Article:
D.C. exhibit focuses on adaptable homes
Most housing is designed for nuclear families (one couple with dependent children), but today, most U.S. households don’t meet that description.
That’s why flexible floor plans — and innovations including moveable walls, smart technology, multifunctional furniture and space-saving features — are the future, according to a new exhibit, “Making Room: Housing for a Changing America,” at the National Building Museum in Washington, D.C.
The museum’s curator, Chrysanthe Broikos, said only about 20 percent of households today are traditional nuclear families, so housing and zoning rules need to adapt to keep pace with demographic changes.
In addition to interiors, the exhibit highlights a number of studies on housing, and information about what’s going on around the country in new development and zoning.
“We’re trying to say, ‘Hey, what are the other 80 percent of households doing?’” Broikos said. The exhibit, which opened last November, runs through Sept. 16.
An adjustable house
One unique feature is an “Open House” designed by Italian architect Pierluigi Colombo, co-founder of the design firm Clei, which is changed during the course of the exhibit to illustrate how a flexible space can adapt to accommodate three different living arrangements.
Initially set up to house four imaginary roommates (two singles and a couple), the space was then transformed to house an imaginary multigenerational family. The space is currently configured to house an imaginary retired couple, and will include a rental apartment.
Although the Open House is only 1,000 square feet, it feels much larger — and allows for flexibility — because all the beds fold up to become walls, sofas or tables.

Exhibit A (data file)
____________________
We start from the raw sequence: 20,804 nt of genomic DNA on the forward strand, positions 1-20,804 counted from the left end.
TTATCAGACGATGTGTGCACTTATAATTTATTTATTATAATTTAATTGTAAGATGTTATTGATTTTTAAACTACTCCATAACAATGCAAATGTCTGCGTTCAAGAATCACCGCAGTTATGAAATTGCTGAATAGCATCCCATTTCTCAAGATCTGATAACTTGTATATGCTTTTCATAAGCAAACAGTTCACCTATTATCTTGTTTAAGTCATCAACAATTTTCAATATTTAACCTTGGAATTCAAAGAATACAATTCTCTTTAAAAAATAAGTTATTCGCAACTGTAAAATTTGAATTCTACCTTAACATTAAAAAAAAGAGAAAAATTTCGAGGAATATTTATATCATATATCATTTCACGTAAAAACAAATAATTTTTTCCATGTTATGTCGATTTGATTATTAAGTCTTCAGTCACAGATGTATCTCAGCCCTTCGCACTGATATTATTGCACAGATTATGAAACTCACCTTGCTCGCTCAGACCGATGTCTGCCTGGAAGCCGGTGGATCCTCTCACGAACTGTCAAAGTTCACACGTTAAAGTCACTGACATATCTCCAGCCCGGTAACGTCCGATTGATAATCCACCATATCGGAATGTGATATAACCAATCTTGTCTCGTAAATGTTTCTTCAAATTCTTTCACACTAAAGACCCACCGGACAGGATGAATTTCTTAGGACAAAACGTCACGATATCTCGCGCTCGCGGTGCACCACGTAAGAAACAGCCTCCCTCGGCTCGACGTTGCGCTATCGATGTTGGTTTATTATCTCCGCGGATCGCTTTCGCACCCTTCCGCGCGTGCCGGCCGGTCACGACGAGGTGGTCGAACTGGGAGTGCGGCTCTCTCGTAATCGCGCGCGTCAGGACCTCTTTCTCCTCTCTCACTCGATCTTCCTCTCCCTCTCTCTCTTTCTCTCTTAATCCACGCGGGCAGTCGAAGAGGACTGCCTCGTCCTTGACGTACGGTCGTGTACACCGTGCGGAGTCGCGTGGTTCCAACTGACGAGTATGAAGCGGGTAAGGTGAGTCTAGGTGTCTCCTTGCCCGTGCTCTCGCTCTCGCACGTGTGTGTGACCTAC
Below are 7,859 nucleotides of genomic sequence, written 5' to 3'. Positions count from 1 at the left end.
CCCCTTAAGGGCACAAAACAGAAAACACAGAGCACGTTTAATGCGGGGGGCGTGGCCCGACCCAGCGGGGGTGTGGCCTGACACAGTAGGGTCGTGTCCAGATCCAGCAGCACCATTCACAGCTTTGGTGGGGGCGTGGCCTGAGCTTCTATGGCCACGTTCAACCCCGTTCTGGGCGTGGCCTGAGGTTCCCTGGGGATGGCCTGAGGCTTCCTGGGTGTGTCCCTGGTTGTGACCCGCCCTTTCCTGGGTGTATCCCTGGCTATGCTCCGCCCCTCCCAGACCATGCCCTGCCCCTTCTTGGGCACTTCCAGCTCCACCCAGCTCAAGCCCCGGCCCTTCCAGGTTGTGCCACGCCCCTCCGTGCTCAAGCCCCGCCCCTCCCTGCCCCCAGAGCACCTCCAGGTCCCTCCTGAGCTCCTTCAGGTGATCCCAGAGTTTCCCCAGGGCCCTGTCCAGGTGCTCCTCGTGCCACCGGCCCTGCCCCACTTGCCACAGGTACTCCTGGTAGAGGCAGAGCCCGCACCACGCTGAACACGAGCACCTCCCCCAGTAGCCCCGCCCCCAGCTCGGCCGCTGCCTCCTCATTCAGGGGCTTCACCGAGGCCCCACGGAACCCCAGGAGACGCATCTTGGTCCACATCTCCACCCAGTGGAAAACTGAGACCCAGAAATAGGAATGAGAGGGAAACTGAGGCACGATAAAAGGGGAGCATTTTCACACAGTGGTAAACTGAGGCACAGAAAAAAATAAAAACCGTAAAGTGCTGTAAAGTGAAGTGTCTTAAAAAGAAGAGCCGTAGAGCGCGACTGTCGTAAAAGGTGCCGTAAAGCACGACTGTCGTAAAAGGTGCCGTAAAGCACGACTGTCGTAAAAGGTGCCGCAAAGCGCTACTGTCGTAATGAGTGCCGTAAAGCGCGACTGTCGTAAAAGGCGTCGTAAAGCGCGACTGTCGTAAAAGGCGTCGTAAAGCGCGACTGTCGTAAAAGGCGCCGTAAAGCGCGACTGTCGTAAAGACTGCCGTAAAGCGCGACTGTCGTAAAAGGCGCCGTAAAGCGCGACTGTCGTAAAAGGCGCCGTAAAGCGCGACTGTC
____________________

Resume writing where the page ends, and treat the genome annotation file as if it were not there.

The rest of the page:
It also features acoustically sound motorized moving wall systems made by the Wisconsin-based Hufcor company, long known for making the bigger moving walls used in gyms and ballrooms.
“A floor plan should not just be a picture in time. It should be adaptable,” said Lisa Blecker, marketing director at Resource Furniture, whose multifunctional furnishings are featured in the exhibit.
“The big takeaway is that if you’re planning to renovate or reconfigure your home, it’s essential to think about the long term, and opportunities for flexibility in years to come,” she said.
“The makeup of a household is fluid and, more than ever, home layouts, wall configurations and furnishings need to keep up with those changes.”
Adaptable kitchens and baths
The beauty of the home set up in the exhibit is that it can accommodate multiple household configurations without moving bathrooms or the kitchen.
“And the kitchen has been carefully designed to work well for children, millennials, older people, and someone in a wheelchair,” Blecker said.
The kitchen in the exhibit features adjustable-height counters for wheelchair accessibility. Pull-down cabinet fittings, which allow high shelves to be pulled down to almost counter height, save people from having to stand on stools to reach upper shelves.
Bathrooms are compliant with the Americans with Disabilities Act, and sinks are mounted separately from the vanity so a wheelchair can be accommodated without redoing the plumbing.
“We will always need single-family homes and apartments that are designed to accommodate a nuclear family,” said Sarah Watson, deputy director of the Citizens Housing & Planning Council, which helped organize the exhibit.
“But today, the majority of our households are comprised of singles living alone, multi-generational families, and adults sharing their homes with roommates. Our population is also aging rapidly, and will need new housing options that can support aging-in-place with diminished physical or cognitive abilities.”
Dan Soliman, director of the AARP Foundation, a major funder of the exhibit, said that one-fifth of U.S. adults will be 65 or older by 2030, “and a recent AARP study found that almost 90 percent of people want to continue living in their own home for as long as possible.”
“We need more designs like this one to meet the needs of individuals and families through all stages of their life,” Soliman said.
The National Building Museum is located at 401 F St. NW, Washington, D.C. It is open Monday through Saturday from 10 a.m. to 5 p.m., and Sunday from 11 a.m. to 5 p.m. Admission is $7 for those 60 and older; $10 for others. For more information, see www.nbm.org or call (202) 272-2448.